These days, the fern is almost a must-have for every home, garden, or apartment. This is not surprising since the bright green zigzag bush brings a lot of energy to an ordinary landscape.
Some of the best ferns are Boston fern and Kimberly Queen fern.
Boston fern is a cultivar of Nephrolepis exaltata. It was found among other ferns that arrived at the Boston nursery and was named ‘Bostoniensis.’
Also, all plants of the species Nephrolepis exaltata are often referred to as Boston fern. But it is Nephrolepis exaltata ‘Bostoniensis’ that we will be comparing here with Kimberly Queen fern. Only in one chapter will I tell you about the other Nephrolepis exaltata varieties.
Kimberly Queen fern is another name for Nephrolepis obliterata. It is a species of fern common in Australia, from where it came to the United States. And now it is not yet as common as the Boston fern.
|Kimberly Queen Fern||Boston Fern|
|USDA Hardiness zone||9-11||9-11|
|Mature height||3′ (0.9 m)||2′ (0.6 m)|
|Mature width||3′ (0.9 m)||4′ (1.2 m)|
|Light exposure||partial shade, full sun||partial shade, shade|
|Soil||moist, drained||moist, drained|
|Watering||One time per ten days in a drought||One time per week in a drought|
The foliage is not the same
Kimberly Queen fern and Boston fern foliage have a few differences so let’s talk a little about that.
Boston fern has dissected leaflets that are attached to fronds. The leaflets are 1-3 inches long and grow in pairs. They are soft and sag under their weight.
Kimberly Queen fern also has dissected leaflets of the same size. But they are stiffer and do not sag. As a result, the leaves look sharp and, if I may say so, more aggressive.
Boston fern leaves’ softness makes them less durable, and they fall off faster than Kimberly Queen fern. As a result, Boston fern is much messier than its competitor.
Another difference is the color of the leaves. Boston fern has bright green leaves, while Kimberly Queen fern is slightly darker green.
As a result, Kimberly Queen fern looks more expressive and requires less maintenance.
Boston Fern is wider
Fronds of both of today’s ferns are usually 1.5-2 feet long. In rare cases, if the plant is growing in the garden and under ideal conditions, fronds can exceed 3 feet in length or more.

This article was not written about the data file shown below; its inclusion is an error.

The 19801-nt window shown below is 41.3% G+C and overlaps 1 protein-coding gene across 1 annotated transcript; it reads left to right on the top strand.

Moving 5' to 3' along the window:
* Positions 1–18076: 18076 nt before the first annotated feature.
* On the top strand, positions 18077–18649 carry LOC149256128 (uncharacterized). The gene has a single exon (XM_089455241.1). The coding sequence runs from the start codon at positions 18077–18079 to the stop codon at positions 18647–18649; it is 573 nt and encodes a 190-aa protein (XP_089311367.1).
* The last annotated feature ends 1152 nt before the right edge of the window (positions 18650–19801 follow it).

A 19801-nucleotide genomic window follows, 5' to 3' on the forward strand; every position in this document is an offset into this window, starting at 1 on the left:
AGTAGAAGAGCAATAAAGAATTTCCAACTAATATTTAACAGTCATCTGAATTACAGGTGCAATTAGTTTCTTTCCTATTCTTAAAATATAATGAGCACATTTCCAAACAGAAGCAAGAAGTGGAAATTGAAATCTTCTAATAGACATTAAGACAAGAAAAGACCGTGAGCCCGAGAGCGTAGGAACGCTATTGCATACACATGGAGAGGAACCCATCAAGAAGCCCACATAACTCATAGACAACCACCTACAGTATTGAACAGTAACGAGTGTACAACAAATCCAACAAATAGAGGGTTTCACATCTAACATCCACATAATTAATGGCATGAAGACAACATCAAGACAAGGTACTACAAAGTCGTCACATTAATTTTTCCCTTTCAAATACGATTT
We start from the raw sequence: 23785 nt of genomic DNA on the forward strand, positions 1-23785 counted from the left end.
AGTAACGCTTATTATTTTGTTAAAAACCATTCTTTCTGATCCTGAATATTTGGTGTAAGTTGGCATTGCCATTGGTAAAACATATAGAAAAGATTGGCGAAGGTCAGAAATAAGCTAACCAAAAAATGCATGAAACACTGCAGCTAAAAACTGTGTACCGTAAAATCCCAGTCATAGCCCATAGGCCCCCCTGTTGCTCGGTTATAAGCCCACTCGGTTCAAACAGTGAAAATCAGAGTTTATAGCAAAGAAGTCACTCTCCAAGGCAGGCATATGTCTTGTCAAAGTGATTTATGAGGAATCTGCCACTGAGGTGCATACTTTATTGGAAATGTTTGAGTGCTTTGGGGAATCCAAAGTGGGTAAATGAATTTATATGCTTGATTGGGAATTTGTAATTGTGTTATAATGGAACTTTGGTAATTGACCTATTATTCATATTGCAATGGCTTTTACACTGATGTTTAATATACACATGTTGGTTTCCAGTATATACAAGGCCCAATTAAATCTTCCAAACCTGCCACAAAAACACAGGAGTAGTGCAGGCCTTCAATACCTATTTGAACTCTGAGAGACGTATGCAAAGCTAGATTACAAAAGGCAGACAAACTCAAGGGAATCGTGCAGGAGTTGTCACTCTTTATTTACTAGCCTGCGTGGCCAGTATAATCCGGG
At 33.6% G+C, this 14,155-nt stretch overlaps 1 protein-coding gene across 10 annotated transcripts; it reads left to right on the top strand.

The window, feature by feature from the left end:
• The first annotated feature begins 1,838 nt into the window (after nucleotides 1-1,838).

The difference is that in addition to the soft leaves, Boston fern fronds are also gentle. And as a result, they bend under the weight of the greenery. This means that this fern can be 3-4 or even almost 6 feet across. And the height is usually not more than 2 feet.
If you hang a pot of Boston fern on your porch, its stems can sag so much that you get the effect of a weeping fern.
On the other hand, Kimberly Queen fern fronds are stiff like leaves, and the plant has a completely different habitus. This fern has a more upright type of growth, and its height and width are about the same (3 feet).
The stiffness of Kimberly Queen stems so strong that this plant will not sag even after rain or wind. This plant will always have a strict shape. The exception might be an over-fed Kimberly Queen fern.
Kimberly Queen is way more sun tolerant
Kimberly Queen fern has a significant advantage over its competitor of being able to grow in full sun.
This plant is not afraid of sunburn and is not afraid of full shade. But that doesn’t mean it doesn’t need light at all; at least a few hours of diffuse or indirect sunlight is still required.
With enough light, Kimberly Queen fern grows much faster and lusher than its competitor.
Boston fern does not tolerate direct sun at all. It will literally burn out, and you will get dry, yellowed leaves. To prevent this from happening, plant this fern in the shade. As in the previous case, Boston fern should get some indirect sun because it will be looser in total shade.
In terms of sun tolerance, Kimberly Queen fern wins unequivocally. This plant is much more convenient to grow in the yard. But when we’re talking about growing indoors, these ferns are equal.
Kimberly Queen fern is a bit more drought tolerant
Kimberly Queen fern is better able to withstand periods of drought. This is because it is native to Australia and has adapted well to the hot, dry climate.
Still, it is not succulent and needs water to thrive. If it hasn’t rained for more than ten days, you need to water the plant. The amount of water should be 1-2 gallons, depending on the size of the plant.
The second indicator of the need for watering will be the soil. It should not dry out more than an inch.
Boston fern is different, and it is not a drought-tolerant plant. If it hasn’t rained in more than a week, be sure to irrigate the fern. The amount of water should be the same as in the previous case.
Also, Boston fern does not tolerate dry, hot air, so you must place it in a moist, shady place. The soil near the roots should not dry out more than half an inch.
Boston Fern has more cultivars
If you consider Boston fern in a broad sense, that is, as a whole species of Nephrolepis exaltata, then you have several different varieties to choose from.
First of all, Nephrolepis exaltata ‘Elegantissima’ is worth mentioning here. This cultivar has even lighter leaves and a slightly larger size. It is also more hardy than ‘Bostoniensis.’
Nephrolepis exaltata ‘Roosevelt’ comes next. It has very fluffy leaflets, which makes it very lush.
Among the compact Boston ferns, one of the best is Nephrolepis exaltata ‘Marisa.’ Its small size and exciting foliage pattern make it a worthy alternative to ‘Bostoniensis.’
In addition to the above cultivars, there are several other Boston ferns to choose from, so you can find one to suit your taste.
On the other hand, if we consider Kimberly Queen fern as a species of Nephrolepis obliterata, we get an additional variety called Nephrolepis obliterata Emerald Queen. And it does not really differ much from Kimberly Queen.